On last night's Hardball, NBC Nightly News anchor Brian Williams unintentionally slammed Chris Matthews on his own show. Discussing Walter Cronkite's famous declaration of U.S defeat in Vietnam, Williams claimed it was a watershed moment because the former CBS anchor had earned the "credibility" of his viewers but warned today's anchors can't have the same effect because: "People do Cronkite-esque statements on topics every day now. On, on cable, you can see one an hour." Williams was probably referencing Matthews' competitors but as any regular viewer of Hardball knows the charge is easily applied to his NBC colleague as Matthews is constantly making his own "Cronkite-esqe" declarations of U.S. defeat in Iraq.
The following exchanged occurred on the February 22nd edition of Hardball:
Matthews: "Let me ask you about the role of, here's a tricky question for you, Brian. Walter Cronkite, in ‘68."
Williams: "Yeah, that was fascinating."
Matthews: "Offered a commentary, which he never did before, or maybe never did again, about the, not so much about the politics, as the situation in Vietnam and said that we were not winning the war. And that was a major statement by a man who never had taken an opinion. As a journalist, as a broadcast journalist, very much working now in the setting of Cronkite, what did you think of that?"
Williams: "I think, Chris, the following: You get one of those in life, okay? That was, that was Walter Cronkite's choice, a crowning moment. He was cashing in a check that the American people had made out to him. And, and, and on that check was the sum total of everything he meant to all of us who tuned in every night. He, he was a nightly visitor in my living room. Dinner couldn't be served until he said, 'That's the way it is.' And, so, in return for that, he said, ‘You've given me credibility, the, the mother's milk of our business. You've obviously placed your trust in me. You want to know what I think about this? I've just been there. I've taken a look at this war. Here's what I think about this.' You get one of those chits."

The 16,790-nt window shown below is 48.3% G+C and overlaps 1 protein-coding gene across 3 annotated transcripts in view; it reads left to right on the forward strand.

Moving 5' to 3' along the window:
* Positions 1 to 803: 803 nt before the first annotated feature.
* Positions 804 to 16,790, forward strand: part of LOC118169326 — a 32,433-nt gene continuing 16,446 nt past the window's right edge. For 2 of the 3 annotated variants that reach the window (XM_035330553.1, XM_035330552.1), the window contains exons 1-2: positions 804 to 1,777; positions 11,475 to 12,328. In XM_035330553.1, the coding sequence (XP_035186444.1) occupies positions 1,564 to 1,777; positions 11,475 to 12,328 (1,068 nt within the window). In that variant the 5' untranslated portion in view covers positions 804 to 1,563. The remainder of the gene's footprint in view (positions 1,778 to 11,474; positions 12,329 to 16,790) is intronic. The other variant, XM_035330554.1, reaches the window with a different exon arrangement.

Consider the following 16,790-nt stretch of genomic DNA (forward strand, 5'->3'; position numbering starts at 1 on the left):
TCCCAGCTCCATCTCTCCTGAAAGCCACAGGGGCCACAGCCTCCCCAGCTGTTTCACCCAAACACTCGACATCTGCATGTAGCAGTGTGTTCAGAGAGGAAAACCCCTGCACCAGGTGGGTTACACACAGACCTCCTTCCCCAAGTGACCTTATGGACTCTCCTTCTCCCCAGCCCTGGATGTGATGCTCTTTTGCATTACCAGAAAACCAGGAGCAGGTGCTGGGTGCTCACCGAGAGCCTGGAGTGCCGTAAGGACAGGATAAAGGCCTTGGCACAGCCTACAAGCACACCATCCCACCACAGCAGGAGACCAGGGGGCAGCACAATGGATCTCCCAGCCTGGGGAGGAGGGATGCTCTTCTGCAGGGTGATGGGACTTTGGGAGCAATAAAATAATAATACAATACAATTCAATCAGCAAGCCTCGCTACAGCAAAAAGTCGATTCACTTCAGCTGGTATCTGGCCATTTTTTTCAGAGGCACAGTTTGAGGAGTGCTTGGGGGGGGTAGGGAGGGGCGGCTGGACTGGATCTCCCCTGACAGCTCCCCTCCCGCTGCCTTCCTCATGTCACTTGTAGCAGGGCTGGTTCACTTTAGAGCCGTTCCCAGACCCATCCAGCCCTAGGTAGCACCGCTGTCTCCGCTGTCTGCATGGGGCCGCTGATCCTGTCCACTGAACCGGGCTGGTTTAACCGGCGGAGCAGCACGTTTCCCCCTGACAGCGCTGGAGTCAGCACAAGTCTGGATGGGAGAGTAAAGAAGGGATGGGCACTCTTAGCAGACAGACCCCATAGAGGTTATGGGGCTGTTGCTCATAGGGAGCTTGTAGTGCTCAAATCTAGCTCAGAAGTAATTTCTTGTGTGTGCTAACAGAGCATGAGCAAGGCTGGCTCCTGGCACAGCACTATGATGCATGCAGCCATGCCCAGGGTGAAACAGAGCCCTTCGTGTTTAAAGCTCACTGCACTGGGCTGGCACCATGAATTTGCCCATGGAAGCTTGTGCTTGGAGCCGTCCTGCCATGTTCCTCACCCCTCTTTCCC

Williams: "And this goes to the kind of cheapening of our, our discourse and communications. People do Cronkite-esque statements on topics every day now. On, on cable, you can see one an hour."
Williams: "Somebody stakes their reputation on something. They'll stake it on something else the next day. But, because our media times have changed, you won't see that anymore. I guess the living equivalent would be if, if our mutual friend Tom Brokaw would, would decide, after a life well lived, a brilliant career that has now contributed to the lexicon the expression 'The Greatest Generation,' the guy is held in great esteem by the American people. If he we were to come out on a topic and issue a strong opinion."
Matthews: "Sometimes, I think opinion is the wrong word. I think Cronkite was giving us his report. But you're right. It was such a bottom-line report that it was political."
Williams: "Yeah, yeah."
Matthews: "It was saying what we must do now, given these facts. It was, in a way, prescriptive."